(Courtesy of HBO)

It's not until episode 2 that you see John Turturro soothing his eczema feet on the subway train with the help of his itchin' chopstick, but by that point there's no turning away from HBO's new miniseries The Night Of. So you look on, in horror. And you will continue to do so.

Turturro's role, by the way, was originally for James Gandolfini, who shot scenes for the show and originally appeared in the pilot, which was reshot with Turturro following his death. He plays lawyer John Stone, and you may see his ad in real life subway cars around the city:

Spotted on the subway. (Jen Chung/Gothamist)

The Night Of (based on the BBC series Criminal Justice) is about a New York City murder case, and a complicated one at that, with plenty of political and cultural implications. The shy twenty-something from Queens, Naz (played by Riz Ahmed), is your protagonist, and the NYPD's main suspect in a murder of a young woman who he just met that night while driving his father's off-duty taxi. He's joined by 230 other characters, nearly all of them New Yorkers. The show's authenticity in this respect was important to director Steve Zaillian, who spoke of the city's role at a screening:

“We shot everything in New York. Every interior, every exterior, for 150 days. And it shows. You can’t fake it in Toronto. I’m really proud of that. I’m proud to have made a New York movie. We shot everywhere. We shot at the courthouse. We shot at the prisons. We shot in the subway.”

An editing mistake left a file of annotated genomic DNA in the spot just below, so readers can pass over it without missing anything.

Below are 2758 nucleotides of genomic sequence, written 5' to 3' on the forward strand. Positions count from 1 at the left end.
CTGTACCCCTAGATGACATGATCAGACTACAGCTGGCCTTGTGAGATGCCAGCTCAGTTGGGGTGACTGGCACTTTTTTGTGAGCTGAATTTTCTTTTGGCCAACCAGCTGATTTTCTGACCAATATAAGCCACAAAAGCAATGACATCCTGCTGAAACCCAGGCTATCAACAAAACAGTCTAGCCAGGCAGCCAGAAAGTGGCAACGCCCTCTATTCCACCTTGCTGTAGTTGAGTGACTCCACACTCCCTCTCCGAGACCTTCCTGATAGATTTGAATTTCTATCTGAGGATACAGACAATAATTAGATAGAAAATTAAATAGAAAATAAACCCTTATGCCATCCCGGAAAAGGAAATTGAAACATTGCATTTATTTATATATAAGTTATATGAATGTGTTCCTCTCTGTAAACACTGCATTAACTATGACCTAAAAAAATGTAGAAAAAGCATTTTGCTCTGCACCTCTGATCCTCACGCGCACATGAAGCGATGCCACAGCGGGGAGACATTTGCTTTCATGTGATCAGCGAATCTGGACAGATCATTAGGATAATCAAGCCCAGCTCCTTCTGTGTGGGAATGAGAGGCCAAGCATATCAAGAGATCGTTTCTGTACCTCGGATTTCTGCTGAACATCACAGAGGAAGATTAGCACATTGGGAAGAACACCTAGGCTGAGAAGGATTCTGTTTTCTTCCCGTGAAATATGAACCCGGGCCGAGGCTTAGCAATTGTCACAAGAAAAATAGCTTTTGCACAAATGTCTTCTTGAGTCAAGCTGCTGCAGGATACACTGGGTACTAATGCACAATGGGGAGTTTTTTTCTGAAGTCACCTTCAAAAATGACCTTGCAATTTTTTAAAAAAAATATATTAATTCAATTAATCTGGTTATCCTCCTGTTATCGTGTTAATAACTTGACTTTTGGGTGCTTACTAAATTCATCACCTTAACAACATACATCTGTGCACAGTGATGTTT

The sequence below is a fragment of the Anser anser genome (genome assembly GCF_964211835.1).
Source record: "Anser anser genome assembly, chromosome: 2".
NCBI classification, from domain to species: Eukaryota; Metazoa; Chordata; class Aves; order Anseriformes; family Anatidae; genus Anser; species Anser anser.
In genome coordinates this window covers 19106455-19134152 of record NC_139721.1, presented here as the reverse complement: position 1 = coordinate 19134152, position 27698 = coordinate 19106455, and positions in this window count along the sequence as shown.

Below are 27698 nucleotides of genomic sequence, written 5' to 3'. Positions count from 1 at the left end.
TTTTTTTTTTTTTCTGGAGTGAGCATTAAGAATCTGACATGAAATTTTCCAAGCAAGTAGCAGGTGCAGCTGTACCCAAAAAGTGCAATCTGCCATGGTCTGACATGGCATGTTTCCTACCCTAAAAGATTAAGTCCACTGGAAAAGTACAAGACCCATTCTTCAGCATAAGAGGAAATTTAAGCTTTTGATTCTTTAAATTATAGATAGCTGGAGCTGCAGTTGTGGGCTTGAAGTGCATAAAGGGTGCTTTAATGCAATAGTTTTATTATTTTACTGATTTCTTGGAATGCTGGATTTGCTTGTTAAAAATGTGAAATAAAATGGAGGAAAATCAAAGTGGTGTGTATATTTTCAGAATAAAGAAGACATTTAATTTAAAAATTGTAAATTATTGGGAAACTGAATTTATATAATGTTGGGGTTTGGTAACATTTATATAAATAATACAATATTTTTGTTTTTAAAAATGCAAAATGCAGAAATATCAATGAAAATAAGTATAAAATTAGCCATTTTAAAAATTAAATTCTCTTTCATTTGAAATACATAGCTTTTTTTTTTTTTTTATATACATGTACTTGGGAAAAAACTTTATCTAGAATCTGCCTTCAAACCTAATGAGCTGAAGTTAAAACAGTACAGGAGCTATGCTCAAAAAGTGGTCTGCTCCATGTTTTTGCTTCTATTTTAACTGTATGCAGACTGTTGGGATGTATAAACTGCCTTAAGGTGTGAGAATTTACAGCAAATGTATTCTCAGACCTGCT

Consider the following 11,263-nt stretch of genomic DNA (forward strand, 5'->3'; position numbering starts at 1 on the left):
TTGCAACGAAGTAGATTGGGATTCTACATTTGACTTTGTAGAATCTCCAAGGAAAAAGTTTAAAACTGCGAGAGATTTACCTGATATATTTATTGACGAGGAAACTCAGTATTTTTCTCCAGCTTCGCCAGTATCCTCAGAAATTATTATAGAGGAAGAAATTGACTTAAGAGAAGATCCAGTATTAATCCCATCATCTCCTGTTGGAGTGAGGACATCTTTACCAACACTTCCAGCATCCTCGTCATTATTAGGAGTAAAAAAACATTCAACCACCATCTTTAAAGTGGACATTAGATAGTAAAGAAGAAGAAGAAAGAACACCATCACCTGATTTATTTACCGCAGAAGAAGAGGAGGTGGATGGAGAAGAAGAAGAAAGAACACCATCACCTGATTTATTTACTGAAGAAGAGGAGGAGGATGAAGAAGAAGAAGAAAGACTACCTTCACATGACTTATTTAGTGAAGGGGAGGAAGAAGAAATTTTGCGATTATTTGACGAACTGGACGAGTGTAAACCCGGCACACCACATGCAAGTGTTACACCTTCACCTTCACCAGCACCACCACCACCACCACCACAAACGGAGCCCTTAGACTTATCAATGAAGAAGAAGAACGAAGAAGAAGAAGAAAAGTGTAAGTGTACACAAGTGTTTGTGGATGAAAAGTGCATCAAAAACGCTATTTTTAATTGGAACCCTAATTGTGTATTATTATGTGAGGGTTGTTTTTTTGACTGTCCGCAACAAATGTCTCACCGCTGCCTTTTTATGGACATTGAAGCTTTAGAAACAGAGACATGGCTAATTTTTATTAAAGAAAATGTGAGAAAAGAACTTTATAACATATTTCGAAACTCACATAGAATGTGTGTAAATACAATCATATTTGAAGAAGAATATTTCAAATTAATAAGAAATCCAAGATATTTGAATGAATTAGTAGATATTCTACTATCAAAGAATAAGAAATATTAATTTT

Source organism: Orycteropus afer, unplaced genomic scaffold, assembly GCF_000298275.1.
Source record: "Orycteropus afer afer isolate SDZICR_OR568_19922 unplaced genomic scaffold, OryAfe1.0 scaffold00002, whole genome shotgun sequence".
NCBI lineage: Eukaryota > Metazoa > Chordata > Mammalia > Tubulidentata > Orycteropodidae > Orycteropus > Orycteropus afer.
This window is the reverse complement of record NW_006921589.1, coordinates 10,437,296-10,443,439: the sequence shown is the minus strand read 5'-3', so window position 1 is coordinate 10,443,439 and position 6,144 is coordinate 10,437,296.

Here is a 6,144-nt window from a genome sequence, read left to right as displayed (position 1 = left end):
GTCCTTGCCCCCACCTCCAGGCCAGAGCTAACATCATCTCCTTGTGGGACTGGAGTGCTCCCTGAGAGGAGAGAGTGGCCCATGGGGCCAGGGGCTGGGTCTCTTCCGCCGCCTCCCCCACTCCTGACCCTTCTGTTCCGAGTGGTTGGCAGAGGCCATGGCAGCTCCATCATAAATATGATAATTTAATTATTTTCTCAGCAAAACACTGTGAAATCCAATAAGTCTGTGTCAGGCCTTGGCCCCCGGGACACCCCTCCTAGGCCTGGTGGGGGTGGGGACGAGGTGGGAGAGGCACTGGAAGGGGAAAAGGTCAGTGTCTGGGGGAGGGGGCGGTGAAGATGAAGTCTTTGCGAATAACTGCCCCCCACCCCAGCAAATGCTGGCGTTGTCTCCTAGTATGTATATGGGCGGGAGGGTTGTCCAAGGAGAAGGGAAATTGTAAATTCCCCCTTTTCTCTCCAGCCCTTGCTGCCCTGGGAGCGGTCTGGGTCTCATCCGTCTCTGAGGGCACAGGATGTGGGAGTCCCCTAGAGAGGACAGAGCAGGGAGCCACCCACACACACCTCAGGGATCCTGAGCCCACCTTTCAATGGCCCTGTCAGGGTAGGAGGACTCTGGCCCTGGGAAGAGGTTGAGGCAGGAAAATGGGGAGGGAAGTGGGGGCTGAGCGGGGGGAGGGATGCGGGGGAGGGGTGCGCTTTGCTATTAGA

As a viewer, you are taking in every tiny particle offered in each shot, looking for clues before you even know what the clues are for. The show is beautifully shot, and dosed heavily with suspense in even the smallest moments—you're instantly hurled into a dark New York City night where the story and its everyday heroes and villains and "subtle beasts" reveal themselves.

Zaillian and co-writer Richard Price (Lush Life) looked back to the 1970s for inspiration, the latter referencing Panic in Needle Park and Midnight Cowboy. Zaillian added that "the movies of the ‘70s are my favorites... It was a conscious thing while we were making this." The references are all modern day New York, of course, with insider Michael Bloomberg jokes, and nods to the DCPI.

Check out the trailer below, which brings you to West 87th Street for an Upper West Side nightmare:

HBO's The Night Of will not premiere until July 10th, but the first feature-length episode of the miniseries is already available on HBO.